Well, some of us are grown quite weary with these tyrants who misrule over us; we’ve gotten pretty bloody-minded. Their unhinged lunacy is imperiling hundreds of millions of lives of innocent people.

      This is where “liberal democracy” has landed us, dread for our very lives. We ain’t voting our way out of this.

      • JerseyJeffersonian says:

        N.B.: the last two paragraphs were written by me, and not by the final commenter cited.

        Thank you,

  5. Ran across this yesterday. At the time, of course, we were virtuously denying we were doing any such thing and the US Congress had passed some sort of law about not training the Ukronazis. And here she is boasting about it.

    • Mal says:

      Wear it with pride… Canadian, pump up their sorry little asses……both my Gramps killed their share of Nazis….. apparently they didn’t kill them all. The up side, should festivities break out, won’t have to travel far to whack their evil offspring

      Cheers Mal

    • Leith says:

      Your boaster, Oksana Kuzyshin, appears to have been an already retired Ukie/Canadian logistician when she went to lecture to the Azov Battalion. Who gave her that assignment? Hard to believe it was the CAF. Perhaps one of the many Ukrainian Nationalist organizations in Canada? Or maybe your Deputy Prime Minister Chrystia Freeland asked Oksana to give instruction to the neo-Nazis. Freeland’s maternal dedushka worked for the real Nazis of the Third Reich during WW2, and she has had contacts with Ukrainian activists in the past.

      For sure it was not us down here in the lower 48. The US Congress did pass a law to ban arms, training, and any other support to the Azov Battalion. It was a bipartisan vote and pushed by both Dems and the GOP. And the House condemned Ukraine’s 2015 memory laws glorifying the ultra right-wing Ukrainian Insurgent Army (UPA) and its leaders in an open bipartisan letter to the Department of State. Unfortunately Fat Mike Pompeo ignored it.

  6. Fred says:

    Alex Baldwin has shot more Ukrainians than Putin.

    • mcohen says:

      Interesting comment Fred.Especially for you,unless you have the same suspicions I had about the whole kabonga.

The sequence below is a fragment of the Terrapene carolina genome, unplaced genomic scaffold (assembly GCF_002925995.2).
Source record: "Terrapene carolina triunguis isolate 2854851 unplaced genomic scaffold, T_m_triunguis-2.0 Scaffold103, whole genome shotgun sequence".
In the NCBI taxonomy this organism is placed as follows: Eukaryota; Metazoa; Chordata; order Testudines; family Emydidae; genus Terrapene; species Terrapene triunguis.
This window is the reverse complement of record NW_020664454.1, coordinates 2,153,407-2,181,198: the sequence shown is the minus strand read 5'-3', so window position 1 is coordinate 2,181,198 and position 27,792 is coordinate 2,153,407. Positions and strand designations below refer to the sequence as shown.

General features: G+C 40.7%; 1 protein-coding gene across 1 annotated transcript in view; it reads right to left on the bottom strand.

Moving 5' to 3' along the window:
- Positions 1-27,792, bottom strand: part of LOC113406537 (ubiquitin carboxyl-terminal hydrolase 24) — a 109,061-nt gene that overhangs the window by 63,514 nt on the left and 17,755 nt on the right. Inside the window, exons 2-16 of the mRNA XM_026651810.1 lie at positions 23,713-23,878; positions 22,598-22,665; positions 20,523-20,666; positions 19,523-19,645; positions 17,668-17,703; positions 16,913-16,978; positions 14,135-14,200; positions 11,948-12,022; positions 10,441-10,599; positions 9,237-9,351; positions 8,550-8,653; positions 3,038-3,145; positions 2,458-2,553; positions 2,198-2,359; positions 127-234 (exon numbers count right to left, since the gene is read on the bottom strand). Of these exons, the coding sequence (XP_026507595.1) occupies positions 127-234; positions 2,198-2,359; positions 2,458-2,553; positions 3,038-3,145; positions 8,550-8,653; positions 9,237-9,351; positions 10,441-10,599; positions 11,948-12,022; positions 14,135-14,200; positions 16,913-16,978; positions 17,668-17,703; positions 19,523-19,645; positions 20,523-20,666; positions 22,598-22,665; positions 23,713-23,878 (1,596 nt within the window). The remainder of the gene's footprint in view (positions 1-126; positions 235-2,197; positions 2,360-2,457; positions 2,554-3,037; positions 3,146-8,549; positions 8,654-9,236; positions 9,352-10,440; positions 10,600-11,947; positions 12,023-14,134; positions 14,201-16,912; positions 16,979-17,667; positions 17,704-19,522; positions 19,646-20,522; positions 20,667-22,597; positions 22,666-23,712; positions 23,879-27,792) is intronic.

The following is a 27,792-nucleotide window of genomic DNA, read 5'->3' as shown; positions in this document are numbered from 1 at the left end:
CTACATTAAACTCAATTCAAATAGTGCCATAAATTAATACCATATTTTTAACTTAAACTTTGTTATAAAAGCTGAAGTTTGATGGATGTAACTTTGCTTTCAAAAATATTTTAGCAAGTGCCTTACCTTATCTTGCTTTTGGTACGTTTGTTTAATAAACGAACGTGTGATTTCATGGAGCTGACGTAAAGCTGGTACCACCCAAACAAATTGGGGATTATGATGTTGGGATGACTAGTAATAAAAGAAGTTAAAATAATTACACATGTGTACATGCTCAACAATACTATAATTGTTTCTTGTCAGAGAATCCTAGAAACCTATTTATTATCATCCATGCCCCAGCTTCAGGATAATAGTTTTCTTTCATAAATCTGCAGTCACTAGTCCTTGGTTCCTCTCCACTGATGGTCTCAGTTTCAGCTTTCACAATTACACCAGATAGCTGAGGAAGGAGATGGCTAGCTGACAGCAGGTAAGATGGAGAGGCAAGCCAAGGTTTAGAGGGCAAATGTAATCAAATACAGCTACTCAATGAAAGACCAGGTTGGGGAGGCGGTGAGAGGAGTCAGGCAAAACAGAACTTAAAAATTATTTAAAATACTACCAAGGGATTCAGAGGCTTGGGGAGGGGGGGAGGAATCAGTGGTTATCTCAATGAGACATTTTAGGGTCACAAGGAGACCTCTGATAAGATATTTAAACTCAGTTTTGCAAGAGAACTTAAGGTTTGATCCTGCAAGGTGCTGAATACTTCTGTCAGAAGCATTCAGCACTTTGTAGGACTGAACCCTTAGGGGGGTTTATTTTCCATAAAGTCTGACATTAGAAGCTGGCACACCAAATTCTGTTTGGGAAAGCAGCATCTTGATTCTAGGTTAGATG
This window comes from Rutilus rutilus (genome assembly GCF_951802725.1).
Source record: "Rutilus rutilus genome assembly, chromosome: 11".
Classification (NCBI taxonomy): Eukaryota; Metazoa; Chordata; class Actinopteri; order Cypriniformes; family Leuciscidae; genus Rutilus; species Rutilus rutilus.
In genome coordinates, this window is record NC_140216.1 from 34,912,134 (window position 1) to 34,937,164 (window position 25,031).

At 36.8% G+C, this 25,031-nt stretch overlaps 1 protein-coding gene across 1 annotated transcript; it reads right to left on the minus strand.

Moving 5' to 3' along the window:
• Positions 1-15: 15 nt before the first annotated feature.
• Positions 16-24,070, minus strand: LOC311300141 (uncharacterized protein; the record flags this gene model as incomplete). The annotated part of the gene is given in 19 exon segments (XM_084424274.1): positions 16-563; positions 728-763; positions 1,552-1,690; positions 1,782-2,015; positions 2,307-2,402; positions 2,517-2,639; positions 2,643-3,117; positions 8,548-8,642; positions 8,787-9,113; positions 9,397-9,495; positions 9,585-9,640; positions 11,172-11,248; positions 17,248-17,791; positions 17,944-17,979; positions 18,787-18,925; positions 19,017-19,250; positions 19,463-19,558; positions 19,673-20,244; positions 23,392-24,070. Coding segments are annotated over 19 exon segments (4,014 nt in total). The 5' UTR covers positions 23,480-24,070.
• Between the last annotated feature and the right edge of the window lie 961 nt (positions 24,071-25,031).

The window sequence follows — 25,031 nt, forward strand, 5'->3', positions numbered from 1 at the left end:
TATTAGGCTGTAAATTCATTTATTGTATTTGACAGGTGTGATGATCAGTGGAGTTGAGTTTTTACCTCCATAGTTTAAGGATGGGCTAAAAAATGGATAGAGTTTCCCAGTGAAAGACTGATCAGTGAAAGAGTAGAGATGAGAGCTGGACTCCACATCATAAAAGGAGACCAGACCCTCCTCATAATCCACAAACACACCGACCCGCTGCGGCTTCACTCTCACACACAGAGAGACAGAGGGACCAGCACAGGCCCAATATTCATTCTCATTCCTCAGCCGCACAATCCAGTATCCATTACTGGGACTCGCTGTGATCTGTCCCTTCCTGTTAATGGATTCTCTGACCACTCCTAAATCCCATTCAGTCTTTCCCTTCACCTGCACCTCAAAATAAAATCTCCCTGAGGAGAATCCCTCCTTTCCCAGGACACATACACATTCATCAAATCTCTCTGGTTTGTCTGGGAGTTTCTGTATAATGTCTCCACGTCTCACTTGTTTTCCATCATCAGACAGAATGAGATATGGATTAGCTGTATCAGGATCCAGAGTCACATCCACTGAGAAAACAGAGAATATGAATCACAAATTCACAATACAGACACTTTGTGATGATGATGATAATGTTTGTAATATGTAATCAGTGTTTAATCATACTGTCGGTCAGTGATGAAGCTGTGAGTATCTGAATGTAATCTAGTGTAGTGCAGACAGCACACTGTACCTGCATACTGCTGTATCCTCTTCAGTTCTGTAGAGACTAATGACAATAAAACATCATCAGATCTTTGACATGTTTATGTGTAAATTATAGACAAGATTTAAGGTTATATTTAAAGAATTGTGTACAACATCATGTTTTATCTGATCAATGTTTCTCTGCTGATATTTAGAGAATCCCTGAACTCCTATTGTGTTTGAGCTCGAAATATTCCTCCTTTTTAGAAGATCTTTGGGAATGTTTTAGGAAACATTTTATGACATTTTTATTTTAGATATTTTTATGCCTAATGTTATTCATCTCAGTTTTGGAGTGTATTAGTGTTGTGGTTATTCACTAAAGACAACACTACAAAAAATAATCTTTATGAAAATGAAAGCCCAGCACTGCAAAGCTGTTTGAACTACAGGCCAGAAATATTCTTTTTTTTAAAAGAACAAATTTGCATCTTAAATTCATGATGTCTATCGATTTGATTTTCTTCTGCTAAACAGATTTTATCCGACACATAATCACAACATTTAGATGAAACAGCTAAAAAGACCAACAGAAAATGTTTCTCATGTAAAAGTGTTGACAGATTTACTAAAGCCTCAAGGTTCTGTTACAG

7. Babeltuap says:

    If he bans FB and Twitter in Russia then yes. Without that no.

  8. scott s. says:

    I have a bias of viewing things through the lens of history. What I see is from the 1600s Poland (or Poland-Lithuania if you will) caught in the vice of Russia, Sweden, and Prussia/Germany. My understanding is western Ukraine was dominated by Polish nobles / Catholicism, in conjunction with the remains of the Holy Roman Empire / Austria-Hungary.

    The strategy of providing security guarantees to Poland by outside powers has never worked well.

  9. upstater says:

    Lithuania borders Kalingrad Oblast as does Poland. Rail service into Kalingrad is only available through Lithuania.

  10. TTG says:


    “Russia, by contrast, still bears the searing scars of being invaded by the Nazis in World War II.”

    You’re absolutely right. But you’re forgetting about the searing scars of Russia’s European neighbors from decades of brutal Soviet/Russian invasion and occupation. The WTO was no picnic either. Even Western Europe was under the shadow of the 3d Shock Army and its compadres for just as long. Those scars are fairly fresh. Putin is not Stalin, but Russia is still Russia. Fifty plus BTGs on Ukraine’s borders just aggravates those scars.

    • Fred says:


      Where inside the borders of the Russian Federation will NATO allow Russia to place their troops? Which Western European nation, scared by the Soviet/Russian occupation of half the country while the other half was under the shadow of the 3rd Shock Army, is giving Russia billions of dollars, thus funding the Russian Armed forces, in exchange for natural gas via a pipeline that avoids transiting Ukrainian territory?

  11. mcohen says:

    lol.they swapped Ghislaine for Julian.looks like maxwell was mi 6.3.wonder if it strained relations?

    • Pat Lang says:


      MI-6? Maybe an informant, but not a staff employee.

    • blue peacock says:

      Notice they’ve buried all details of her trial and the evidence. And they’re gonna wrap it up pretty fast.

      While there is now more evidence of several high profile individuals including Clinton, Trump, Larry Summers, Dershowitz, former Israeli PM Barak, CEO of Barclays, Leon Black the CEO of hedge fund Apollo, etc on Epstein’s plane and in homes in NYC and the Caribbean in the presence of underage girls at those times, you know that it is all gonna get buried and these pedophiles are gonna get away.

      Of course what do we expect when the DoJ have appointed their JV team led by Comey’s daughter to prosecute.

      I’d say it is an even bet that Ghislaine get’s away too.